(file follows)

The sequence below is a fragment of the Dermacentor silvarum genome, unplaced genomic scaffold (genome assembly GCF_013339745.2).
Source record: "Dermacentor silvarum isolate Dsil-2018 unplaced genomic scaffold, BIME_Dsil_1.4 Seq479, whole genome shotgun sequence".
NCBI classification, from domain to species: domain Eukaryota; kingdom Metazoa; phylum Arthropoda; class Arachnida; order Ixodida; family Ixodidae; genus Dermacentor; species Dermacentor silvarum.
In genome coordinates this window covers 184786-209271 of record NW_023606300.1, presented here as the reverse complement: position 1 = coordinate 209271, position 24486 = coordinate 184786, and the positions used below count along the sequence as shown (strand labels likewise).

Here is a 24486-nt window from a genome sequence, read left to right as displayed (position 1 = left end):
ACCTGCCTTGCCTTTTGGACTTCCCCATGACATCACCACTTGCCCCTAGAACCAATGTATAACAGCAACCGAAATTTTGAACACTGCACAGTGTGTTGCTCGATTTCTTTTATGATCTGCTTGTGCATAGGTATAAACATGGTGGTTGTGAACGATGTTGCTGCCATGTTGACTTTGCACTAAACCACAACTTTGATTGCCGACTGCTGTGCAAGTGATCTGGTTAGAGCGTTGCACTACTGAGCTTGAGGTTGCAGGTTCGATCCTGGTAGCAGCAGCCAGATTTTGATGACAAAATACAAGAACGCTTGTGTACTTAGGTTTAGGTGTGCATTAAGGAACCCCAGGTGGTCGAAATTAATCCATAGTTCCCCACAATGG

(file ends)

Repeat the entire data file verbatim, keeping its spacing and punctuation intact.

The sequence below is a fragment of the Dermacentor silvarum genome, unplaced genomic scaffold (genome assembly GCF_013339745.2).
Source record: "Dermacentor silvarum isolate Dsil-2018 unplaced genomic scaffold, BIME_Dsil_1.4 Seq479, whole genome shotgun sequence".
NCBI classification, from domain to species: domain Eukaryota; kingdom Metazoa; phylum Arthropoda; class Arachnida; order Ixodida; family Ixodidae; genus Dermacentor; species Dermacentor silvarum.
In genome coordinates this window covers 184786-209271 of record NW_023606300.1, presented here as the reverse complement: position 1 = coordinate 209271, position 24486 = coordinate 184786, and the positions used below count along the sequence as shown (strand labels likewise).

Here is a 24486-nt window from a genome sequence, read left to right as displayed (position 1 = left end):
ACCTGCCTTGCCTTTTGGACTTCCCCATGACATCACCACTTGCCCCTAGAACCAATGTATAACAGCAACCGAAATTTTGAACACTGCACAGTGTGTTGCTCGATTTCTTTTATGATCTGCTTGTGCATAGGTATAAACATGGTGGTTGTGAACGATGTTGCTGCCATGTTGACTTTGCACTAAACCACAACTTTGATTGCCGACTGCTGTGCAAGTGATCTGGTTAGAGCGTTGCACTACTGAGCTTGAGGTTGCAGGTTCGATCCTGGTAGCAGCAGCCAGATTTTGATGACAAAATACAAGAACGCTTGTGTACTTAGGTTTAGGTGTGCATTAAGGAACCCCAGGTGGTCGAAATTAATCCATAGTTCCCCACAATGG